Great post, JeffCo,....that is absolutely the best advice given on this subject. 1) Put in the time and effort to learn your birds, especially if you are confined to specific, and especially small, tracts of land to hunt, and 2) spend additional time trying to find new, and better, places to hunt.
Of course, both of those are subject to the individual regions, areas, and conditions that each of us hunts in, as has been pointed out by others.
To delve into it a little deeper, they are also a function of our individual commitment and the importance of this way-of-life we call being a turkey hunter is to each of us. The bottom line is this: most consistently successful turkey hunters put in whatever time and effort is needed to insure the best chances of their success, and that in turn, is often a function of how important it is to them.
In my own experience, I know dozens of turkey hunters, and they cover the whole spectrum of enthusiasm for the sport. That spectrum runs from the casual "weekenders" to the rabid fanatics to which turkey hunting borders on being a religion. Looking at their success rates, it is not too surprising really to find that the number of birds they each kill (or have the opportunity to kill) is pretty much directly proportional to where they lie along the spectrum. It is also not much of a surprise that their individual woodsmanship abilities and turkey calling skills fall predictably in the same relationship.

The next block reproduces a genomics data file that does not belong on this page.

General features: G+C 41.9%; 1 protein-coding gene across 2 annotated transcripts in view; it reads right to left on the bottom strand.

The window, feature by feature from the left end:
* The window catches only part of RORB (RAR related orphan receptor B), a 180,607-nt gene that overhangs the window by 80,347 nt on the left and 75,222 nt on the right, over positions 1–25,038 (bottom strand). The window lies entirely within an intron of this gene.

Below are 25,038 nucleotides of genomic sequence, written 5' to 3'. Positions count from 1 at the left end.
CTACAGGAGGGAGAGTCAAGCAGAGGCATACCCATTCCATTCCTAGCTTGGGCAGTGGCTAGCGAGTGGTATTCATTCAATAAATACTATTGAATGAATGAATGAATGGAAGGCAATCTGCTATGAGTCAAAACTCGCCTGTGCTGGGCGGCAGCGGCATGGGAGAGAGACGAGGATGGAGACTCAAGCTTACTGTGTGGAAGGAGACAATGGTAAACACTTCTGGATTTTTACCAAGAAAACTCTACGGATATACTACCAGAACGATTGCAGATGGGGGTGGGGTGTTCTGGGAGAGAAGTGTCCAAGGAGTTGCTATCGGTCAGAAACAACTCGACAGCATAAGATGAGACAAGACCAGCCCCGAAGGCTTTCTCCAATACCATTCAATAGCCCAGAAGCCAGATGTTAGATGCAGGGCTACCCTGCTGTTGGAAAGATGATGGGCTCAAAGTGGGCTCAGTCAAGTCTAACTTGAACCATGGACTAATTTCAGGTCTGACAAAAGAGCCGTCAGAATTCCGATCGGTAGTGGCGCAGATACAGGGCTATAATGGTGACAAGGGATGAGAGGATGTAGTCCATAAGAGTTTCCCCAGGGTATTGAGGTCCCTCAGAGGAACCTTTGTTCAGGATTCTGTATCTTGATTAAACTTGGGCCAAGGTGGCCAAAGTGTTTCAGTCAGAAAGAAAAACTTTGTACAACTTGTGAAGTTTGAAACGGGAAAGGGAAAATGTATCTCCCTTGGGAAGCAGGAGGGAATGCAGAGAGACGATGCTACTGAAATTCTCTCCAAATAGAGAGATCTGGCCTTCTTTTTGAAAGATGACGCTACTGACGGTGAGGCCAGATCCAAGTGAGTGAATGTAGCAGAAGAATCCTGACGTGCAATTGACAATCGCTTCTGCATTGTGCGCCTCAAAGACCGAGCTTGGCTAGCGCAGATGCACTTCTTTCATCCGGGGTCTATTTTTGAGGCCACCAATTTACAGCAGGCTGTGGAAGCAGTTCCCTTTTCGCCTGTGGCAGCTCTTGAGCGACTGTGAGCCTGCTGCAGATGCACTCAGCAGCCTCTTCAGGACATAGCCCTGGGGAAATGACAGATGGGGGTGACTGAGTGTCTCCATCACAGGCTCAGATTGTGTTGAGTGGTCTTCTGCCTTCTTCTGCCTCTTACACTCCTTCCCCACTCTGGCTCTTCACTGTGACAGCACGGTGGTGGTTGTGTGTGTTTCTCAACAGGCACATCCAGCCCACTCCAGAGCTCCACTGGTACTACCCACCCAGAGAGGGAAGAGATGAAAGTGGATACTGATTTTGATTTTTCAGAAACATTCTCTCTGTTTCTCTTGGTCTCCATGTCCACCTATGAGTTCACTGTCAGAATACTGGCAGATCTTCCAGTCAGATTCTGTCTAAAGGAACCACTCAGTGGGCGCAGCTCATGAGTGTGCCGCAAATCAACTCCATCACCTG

I guess, to summarize my sermon here, and especially to those that are just taking up this great pastime,...if you aspire to be a successful turkey hunter, you will most likely have to commit a good amount of time and energy to achieve that success.
Oops!....sorry, everyone,...I kind of wandered off the subject....